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Artemis 1 finally blasts off to the moon

Artemis 1 finally blasts off to the moon

After months of delays, the Artemis 1 mission has successfully launched from Cape Canaveral in Florida, kicking off NASA’s return to the moon.

The Space Launch System (SLS) rocket blasted off at 5:47pm (AEDT) on Wednesday from Launch Pad 39B at the Kennedy Space Center, carrying the Orion spacecraft into space.

Orion will now travel just shy of 2.1 million kilometres over the next 25 days, on a journey that will take it around the moon before returning to Earth.

Artemis 1 is the first mission of the momentous Artemis program, NASA’s revived effort to take humans back to the moon.


Unlike the Apollo missions, the plan for Artemis isn’t for humans to just visit the moon and return, but rather to set up a permanent presence on the moon.

The mission that launched yesterday is an uncrewed “test flight” that is necessary to test the components of the mission in a real-world scenario. Both the SLS and the Orion spacecraft are new technologies that are being used for the first time during the Artemis mission.

Artemis 2 will be the first crewed mission and will take astronauts on a similar journey to Artemis 1. Artemis 3, however, will see astronauts returning to the lunar surface for the first time in decades. Critically, Artemis 3 will also facilitate the first woman to walk on the moon and the first person of colour.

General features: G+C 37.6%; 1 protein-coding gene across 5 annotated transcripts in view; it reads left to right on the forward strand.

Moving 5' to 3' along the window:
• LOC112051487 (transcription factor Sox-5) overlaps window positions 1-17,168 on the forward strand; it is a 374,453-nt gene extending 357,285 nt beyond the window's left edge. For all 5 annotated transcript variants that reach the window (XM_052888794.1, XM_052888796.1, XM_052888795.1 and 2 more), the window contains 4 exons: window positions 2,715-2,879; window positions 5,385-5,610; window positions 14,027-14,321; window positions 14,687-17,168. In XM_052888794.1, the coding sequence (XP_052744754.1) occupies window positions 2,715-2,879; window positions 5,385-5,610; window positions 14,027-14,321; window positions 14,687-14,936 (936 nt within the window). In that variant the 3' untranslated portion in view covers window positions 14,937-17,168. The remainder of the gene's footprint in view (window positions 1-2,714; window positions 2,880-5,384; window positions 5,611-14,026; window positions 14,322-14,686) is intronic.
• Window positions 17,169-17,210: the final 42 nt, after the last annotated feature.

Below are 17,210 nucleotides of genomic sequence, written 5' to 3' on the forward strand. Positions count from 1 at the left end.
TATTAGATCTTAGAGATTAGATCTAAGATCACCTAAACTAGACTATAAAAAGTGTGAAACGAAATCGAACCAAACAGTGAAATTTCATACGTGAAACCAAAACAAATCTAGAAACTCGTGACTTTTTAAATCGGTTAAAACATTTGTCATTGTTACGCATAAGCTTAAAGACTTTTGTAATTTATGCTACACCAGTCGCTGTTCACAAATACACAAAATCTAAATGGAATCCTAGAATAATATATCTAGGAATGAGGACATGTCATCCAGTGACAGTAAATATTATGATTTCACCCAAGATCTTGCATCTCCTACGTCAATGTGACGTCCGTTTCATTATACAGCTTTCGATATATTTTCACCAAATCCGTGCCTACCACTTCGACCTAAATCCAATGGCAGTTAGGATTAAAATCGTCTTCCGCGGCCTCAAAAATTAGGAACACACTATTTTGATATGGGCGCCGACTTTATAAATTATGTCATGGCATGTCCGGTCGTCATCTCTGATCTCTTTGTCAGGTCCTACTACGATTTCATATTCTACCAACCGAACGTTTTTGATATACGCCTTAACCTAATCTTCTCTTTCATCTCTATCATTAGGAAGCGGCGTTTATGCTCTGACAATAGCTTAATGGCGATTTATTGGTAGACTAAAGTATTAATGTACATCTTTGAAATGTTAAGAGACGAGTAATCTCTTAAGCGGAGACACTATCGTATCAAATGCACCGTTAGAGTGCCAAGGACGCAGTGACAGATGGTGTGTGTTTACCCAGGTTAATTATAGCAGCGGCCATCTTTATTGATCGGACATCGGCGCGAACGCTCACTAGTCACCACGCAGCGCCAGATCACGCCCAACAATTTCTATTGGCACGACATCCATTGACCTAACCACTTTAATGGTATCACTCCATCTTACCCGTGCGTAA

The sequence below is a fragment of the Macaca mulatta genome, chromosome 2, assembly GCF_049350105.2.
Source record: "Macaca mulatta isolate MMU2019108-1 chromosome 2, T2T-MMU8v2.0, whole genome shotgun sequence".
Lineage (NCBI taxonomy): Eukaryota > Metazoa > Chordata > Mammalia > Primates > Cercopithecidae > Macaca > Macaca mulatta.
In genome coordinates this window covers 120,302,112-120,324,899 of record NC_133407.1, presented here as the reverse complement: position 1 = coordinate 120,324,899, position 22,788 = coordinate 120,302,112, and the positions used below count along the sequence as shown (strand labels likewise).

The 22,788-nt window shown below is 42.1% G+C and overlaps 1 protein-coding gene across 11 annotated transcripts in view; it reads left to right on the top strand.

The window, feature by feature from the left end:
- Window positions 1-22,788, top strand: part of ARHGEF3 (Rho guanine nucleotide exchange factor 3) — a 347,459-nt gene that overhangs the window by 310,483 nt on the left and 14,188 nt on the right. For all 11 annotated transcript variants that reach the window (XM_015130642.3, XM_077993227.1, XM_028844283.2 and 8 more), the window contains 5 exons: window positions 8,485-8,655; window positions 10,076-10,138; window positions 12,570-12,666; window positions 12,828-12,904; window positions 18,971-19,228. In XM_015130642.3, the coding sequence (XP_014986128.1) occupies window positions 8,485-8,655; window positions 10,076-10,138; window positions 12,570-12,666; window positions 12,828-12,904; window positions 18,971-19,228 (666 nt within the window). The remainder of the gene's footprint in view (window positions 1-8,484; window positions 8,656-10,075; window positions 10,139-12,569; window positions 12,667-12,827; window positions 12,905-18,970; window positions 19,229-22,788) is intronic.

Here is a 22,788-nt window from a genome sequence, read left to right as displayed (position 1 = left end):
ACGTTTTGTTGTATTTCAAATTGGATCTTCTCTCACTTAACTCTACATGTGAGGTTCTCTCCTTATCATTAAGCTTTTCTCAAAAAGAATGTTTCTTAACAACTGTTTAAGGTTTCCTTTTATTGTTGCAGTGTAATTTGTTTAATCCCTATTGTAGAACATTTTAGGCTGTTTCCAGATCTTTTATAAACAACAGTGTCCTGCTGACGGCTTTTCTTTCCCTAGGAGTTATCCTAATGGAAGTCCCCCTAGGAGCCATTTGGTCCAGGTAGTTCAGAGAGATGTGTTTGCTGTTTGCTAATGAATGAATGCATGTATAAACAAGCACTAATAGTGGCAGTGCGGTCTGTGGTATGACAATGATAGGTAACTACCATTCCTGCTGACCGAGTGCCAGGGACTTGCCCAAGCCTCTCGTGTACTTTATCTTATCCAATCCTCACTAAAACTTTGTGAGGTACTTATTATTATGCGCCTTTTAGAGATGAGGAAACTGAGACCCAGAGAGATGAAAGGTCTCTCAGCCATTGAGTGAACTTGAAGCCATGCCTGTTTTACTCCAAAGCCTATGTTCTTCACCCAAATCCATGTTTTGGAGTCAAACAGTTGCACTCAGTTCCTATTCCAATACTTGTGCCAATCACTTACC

NASA Administrator Bill Nelson spoke about the launch and the future of the Artemis program.


“What an incredible sight to see NASA’s Space Launch System rocket and Orion spacecraft launch together for the first time. This uncrewed flight test will push Orion to the limits in the rigors of deep space, helping us prepare for human exploration on the moon and, ultimately, Mars.”

An hour and a half after blasting off with the main engines of the SLS, the rocket fired its upper-stage engine for 18 minutes to push Orion out of the Earth’s orbit and towards the moon.

During the journey to the moon, 10 CubeSats onboard the spacecraft will be deployed to complete a range of different scientific observations connected to the mission.

Orion is expected to pass the moon for the first time on 21 November, before heading back to Earth.

While the most nerve-racking part of the mission is over, all hands are on deck at NASA to continuously monitor the spacecraft through the next leg of its journey.

According to Mike Sarafin, the mission manager for Artemis 1, some of the most important aspects of the mission are still to come.

“With the accomplishment of the first major milestone of the mission, Orion will now embark on the next phase to test its systems and prepare for future missions with astronauts.”

Liam McAneny

Liam McAneny

Liam McAneny is a journalist who has written and edited for his University International Relations journal. He graduated with a Bachelor of Arts (International Relations) and Bachelor of Laws from the University of Wollongong in 2021. He joined Momentum Media in 2022 and currently writes for SpaceConnect and Australian Aviation. Liam has a keen interest in geopolitics and international relations as well as astronomy.

Send Liam an email at: [email protected]

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